Federating for the Future?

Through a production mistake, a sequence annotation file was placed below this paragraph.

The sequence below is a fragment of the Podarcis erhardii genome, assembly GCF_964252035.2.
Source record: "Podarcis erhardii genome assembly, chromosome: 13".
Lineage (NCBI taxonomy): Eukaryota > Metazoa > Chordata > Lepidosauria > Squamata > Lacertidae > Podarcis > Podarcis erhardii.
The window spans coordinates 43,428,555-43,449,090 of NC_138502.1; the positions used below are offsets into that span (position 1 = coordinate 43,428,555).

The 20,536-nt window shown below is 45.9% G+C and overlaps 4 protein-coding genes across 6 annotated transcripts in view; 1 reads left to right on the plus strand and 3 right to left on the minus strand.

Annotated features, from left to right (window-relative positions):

As a direct result of the new health policy, small community practices are now seeking to federate with one another so that they can now compete (with private providers) for the services they already provide. Although most General Practices in this country are run by private partnerships (which is actually extremely different to a company limited by shares – though they can absolutely be driven by the same kind of greed), all the money they earn comes through the NHS. A practice earns money by providing various services, like vaccinations and smear tests and through meeting various targets (along with target driven initiatives like the Quality and Outcomes Framework aka QOF). The money earned then pays the staff in the practice, including the doctors, nurses, other healthcare workers, managers and administrative teams. If any provider, like Virgin Healthcare, for example, can come in and now say, we will provide all the vaccinations across the county at a lower cost than these GPs are currently able to provide, it might sound like a good idea from a strictly money point of view (I refuse to use the term ‘economic point of view’ here, because we must rid the term economics of the abuse it suffers as being synonymous with money – it really refers to how we order the house!). However, what it actually does is destabilise the economy of a practice and removes key services from a local community setting, causing staff to lose their jobs. What the government really doesn’t understand though is how important it is to form relationships with patients. Taking traditional services out of a local setting breaks some key encounters that doctors and nurses have with their patients, for the sake of saving a bit of money.